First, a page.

As far as freedom, well I can’t complain there. DC gave me absolute freedom to do anything I wanted. I created the pages from start to finish without interference. The first time the editor saw anything was when I sent him the files in Quark X-Press, along with a set of color proofs. Matt Idelson really took a chance with me on this one. I emailed him, after the whole thing was published, to thank him but he never responded. I’d love to hear from him.

The only thing I feel sad about is the fact that I don’t have the publishing rights. If I did, I’d add 16 more pages of narrative to wrap it up properly, I’d do a cover for it, write an introduction, add a sketch gallery, and package it as a hardcover. I think it would sell quite well.

TO: Back when we talked earlier this year at ORCA, you mentioned an un-named project, here's what you said: “I’m working on an 'adults only' graphic novel. It’s a very personal story, very edgy and definitely not for kids.” Where does that project stand at present?

MG: Oh Yeah, I’m really excited about this one. It’s called My Insane Childhood and it’s a black and white, 136-page autobiographical graphic novel. It deals with a lot of difficult subjects I was faced with growing up, including the loss of an eye at the age of twelve. It is very disturbing in many ways but imbued with a sense of optimism at the same time. Graphically, it will be very bold and surreal.

Working on the story has been emotionally draining because it’s such a personal piece. I’m planning for a December 2004 release although that could change. I don’t want to rush it.

TO: What can you tell folks about the upcoming ZED: Resurrection issue, slated to be released in June 2004?

MG: ZED #5 (Resurrection) picks up exactly where #4 left off. It’s been quite a while since the last issue was published and I’m glad to return to the adventures of my cute little guy. If you remember, ZED gets killed at the end of issue four. The first part of the new issue deals with him in the afterlife. God even makes an appearance! Of course ZED comes back to life and there’s a really good twist there. This issue will turn the whole series on its head. The ZED saga is planned for 8 issues.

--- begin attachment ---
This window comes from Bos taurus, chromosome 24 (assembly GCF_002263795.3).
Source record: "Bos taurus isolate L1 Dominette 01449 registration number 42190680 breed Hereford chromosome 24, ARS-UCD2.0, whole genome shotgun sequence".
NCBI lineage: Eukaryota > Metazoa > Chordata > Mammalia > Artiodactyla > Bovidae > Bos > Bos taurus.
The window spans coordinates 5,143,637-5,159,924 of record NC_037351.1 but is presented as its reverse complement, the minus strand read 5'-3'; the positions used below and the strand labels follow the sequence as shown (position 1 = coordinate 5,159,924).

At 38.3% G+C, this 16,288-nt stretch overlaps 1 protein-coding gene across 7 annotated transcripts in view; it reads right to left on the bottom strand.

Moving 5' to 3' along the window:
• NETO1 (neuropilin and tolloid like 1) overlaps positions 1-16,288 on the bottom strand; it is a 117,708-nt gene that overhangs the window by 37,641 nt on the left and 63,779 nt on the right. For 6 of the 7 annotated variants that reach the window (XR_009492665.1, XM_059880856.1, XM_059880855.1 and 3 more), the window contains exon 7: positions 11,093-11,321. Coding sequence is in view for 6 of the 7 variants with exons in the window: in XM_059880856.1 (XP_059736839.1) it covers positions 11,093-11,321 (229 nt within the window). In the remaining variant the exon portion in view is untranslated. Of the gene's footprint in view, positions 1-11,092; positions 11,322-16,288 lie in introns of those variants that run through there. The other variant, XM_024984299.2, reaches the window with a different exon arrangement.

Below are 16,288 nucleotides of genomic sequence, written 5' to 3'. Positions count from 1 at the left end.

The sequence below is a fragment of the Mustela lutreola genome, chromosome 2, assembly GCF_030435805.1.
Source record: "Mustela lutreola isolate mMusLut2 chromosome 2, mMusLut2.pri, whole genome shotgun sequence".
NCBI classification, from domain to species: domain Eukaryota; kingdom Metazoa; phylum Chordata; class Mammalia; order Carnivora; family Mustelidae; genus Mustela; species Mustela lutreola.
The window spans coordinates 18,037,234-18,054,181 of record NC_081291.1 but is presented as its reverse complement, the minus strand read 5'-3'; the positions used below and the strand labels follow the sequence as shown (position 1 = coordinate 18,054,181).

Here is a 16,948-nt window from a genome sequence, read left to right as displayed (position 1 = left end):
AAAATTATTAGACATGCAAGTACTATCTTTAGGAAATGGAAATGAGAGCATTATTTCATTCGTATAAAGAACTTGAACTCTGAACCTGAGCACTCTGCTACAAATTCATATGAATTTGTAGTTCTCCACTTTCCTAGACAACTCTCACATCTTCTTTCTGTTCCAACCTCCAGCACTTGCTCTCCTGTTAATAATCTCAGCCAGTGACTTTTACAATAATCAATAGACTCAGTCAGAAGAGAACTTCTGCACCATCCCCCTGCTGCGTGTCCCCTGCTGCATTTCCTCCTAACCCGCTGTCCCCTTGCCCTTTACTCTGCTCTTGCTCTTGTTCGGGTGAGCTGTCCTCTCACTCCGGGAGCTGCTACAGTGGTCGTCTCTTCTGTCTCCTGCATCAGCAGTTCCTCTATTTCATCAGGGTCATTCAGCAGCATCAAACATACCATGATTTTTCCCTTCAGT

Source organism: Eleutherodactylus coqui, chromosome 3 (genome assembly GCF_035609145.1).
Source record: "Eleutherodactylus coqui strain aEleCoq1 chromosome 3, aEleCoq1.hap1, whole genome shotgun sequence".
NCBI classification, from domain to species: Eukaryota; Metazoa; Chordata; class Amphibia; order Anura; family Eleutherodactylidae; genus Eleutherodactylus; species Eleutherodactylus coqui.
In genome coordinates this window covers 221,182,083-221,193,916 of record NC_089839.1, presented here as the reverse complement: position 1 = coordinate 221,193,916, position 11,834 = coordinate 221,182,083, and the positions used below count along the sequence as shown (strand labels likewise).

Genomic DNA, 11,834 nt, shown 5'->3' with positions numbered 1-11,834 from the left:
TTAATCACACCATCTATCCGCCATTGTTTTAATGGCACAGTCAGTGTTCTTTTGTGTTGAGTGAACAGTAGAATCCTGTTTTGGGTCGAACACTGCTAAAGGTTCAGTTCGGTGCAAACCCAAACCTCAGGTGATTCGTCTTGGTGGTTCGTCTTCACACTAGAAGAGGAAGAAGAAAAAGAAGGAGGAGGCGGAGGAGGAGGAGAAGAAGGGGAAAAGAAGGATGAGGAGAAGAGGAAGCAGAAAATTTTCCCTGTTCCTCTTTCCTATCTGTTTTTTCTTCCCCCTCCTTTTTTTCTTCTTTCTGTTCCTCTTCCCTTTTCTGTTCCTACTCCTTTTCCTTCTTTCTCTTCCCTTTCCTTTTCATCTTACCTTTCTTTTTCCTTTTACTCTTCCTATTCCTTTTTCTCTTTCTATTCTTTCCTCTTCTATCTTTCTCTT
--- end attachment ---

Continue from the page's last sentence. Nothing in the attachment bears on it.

Despite the good reviews, it’s been difficult getting a sizable audience for ZED. One of the big reasons is that I’m not very consistent as far as putting out the book on a regular schedule. ZED is a pet project of mine. I do it when the inspiration hits. I really admire people like Terry Moore, Jeff Smith, Erik Larsen etc. These guys are totally dedicated to their series and they keep putting out these books months after months. I couldn’t do that. I have so many areas of interest. I love doing ZED but I just can’t stick to a single project. I like variety. Many of my projects are years in the making. I like to let them gestate and ferment. I’m committed to do 8 issues of ZED but I’m not committed to any schedule. Fans of the series will just have to be very patient.

By the way, those who missed the first four issues can still get the TPB (ZED: Volume One). It’s available through Diamond on the STAR system. It can also be ordered from our site and from

TO: Are there any other projects you'd like to discuss, that I neglected to ask about?

MG: I’ve got a new hardcover book coming out in May called Freaky Flora: From A to Z. It’s sort of a sequel to my 2002 release Frenzied Fauna: From A to Z. This one deals with vegetation instead of animals. It’s pretty wacky!

As I told you in a previous interview, I formed a partnership with Sideshow to create sculptural collectibles of my designs. The first limited edition statue, which came out last July, was based on an illustration from my 2001 book, Insanely Twisted Rabbits. We were delighted by how successful it was and how quickly it sold out. This year we will continue to expand the line. The next statue (Scarab Rabbit) is scheduled to be released in April and it looks awesome. Mat Fals is the guy who sculpts my stuff and he is really capturing the essence of my illustrations. We’re planning a third release for July, just in time for San Diego Comic–Con.

That’s pretty much it. Nice talking to you Tim.